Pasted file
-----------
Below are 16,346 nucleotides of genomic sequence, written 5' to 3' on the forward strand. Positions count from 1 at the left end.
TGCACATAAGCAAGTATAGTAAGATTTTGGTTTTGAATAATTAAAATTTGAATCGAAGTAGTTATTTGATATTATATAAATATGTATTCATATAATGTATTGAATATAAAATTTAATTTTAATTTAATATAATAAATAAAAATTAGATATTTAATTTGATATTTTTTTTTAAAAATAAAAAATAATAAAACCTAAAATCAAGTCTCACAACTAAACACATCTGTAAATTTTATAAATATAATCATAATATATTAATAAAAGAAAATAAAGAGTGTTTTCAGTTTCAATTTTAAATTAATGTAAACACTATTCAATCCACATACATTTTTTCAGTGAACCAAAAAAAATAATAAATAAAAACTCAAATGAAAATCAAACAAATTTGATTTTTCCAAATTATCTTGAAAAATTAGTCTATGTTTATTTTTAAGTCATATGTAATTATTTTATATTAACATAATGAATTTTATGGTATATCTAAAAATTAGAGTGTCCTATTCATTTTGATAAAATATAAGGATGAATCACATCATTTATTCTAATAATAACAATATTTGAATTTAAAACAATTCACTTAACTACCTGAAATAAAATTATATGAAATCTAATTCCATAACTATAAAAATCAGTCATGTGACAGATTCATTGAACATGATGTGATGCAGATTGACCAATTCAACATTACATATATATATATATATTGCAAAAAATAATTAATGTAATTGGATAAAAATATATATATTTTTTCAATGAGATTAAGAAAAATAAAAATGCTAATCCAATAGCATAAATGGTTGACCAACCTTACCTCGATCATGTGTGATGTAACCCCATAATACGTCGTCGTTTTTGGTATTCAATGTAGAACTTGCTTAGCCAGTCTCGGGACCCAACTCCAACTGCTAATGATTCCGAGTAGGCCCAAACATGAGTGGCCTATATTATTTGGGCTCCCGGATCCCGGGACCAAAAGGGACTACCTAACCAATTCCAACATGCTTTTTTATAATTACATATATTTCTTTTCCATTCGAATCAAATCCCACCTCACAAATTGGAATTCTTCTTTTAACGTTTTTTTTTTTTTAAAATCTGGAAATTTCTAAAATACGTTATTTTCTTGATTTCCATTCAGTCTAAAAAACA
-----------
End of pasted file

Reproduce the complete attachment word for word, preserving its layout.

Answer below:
Below are 16,346 nucleotides of genomic sequence, written 5' to 3' on the forward strand. Positions count from 1 at the left end.
TGCACATAAGCAAGTATAGTAAGATTTTGGTTTTGAATAATTAAAATTTGAATCGAAGTAGTTATTTGATATTATATAAATATGTATTCATATAATGTATTGAATATAAAATTTAATTTTAATTTAATATAATAAATAAAAATTAGATATTTAATTTGATATTTTTTTTTAAAAATAAAAAATAATAAAACCTAAAATCAAGTCTCACAACTAAACACATCTGTAAATTTTATAAATATAATCATAATATATTAATAAAAGAAAATAAAGAGTGTTTTCAGTTTCAATTTTAAATTAATGTAAACACTATTCAATCCACATACATTTTTTCAGTGAACCAAAAAAAATAATAAATAAAAACTCAAATGAAAATCAAACAAATTTGATTTTTCCAAATTATCTTGAAAAATTAGTCTATGTTTATTTTTAAGTCATATGTAATTATTTTATATTAACATAATGAATTTTATGGTATATCTAAAAATTAGAGTGTCCTATTCATTTTGATAAAATATAAGGATGAATCACATCATTTATTCTAATAATAACAATATTTGAATTTAAAACAATTCACTTAACTACCTGAAATAAAATTATATGAAATCTAATTCCATAACTATAAAAATCAGTCATGTGACAGATTCATTGAACATGATGTGATGCAGATTGACCAATTCAACATTACATATATATATATATATTGCAAAAAATAATTAATGTAATTGGATAAAAATATATATATTTTTTCAATGAGATTAAGAAAAATAAAAATGCTAATCCAATAGCATAAATGGTTGACCAACCTTACCTCGATCATGTGTGATGTAACCCCATAATACGTCGTCGTTTTTGGTATTCAATGTAGAACTTGCTTAGCCAGTCTCGGGACCCAACTCCAACTGCTAATGATTCCGAGTAGGCCCAAACATGAGTGGCCTATATTATTTGGGCTCCCGGATCCCGGGACCAAAAGGGACTACCTAACCAATTCCAACATGCTTTTTTATAATTACATATATTTCTTTTCCATTCGAATCAAATCCCACCTCACAAATTGGAATTCTTCTTTTAACGTTTTTTTTTTTTTAAAATCTGGAAATTTCTAAAATACGTTATTTTCTTGATTTCCATTCAGTCTAAAAAACA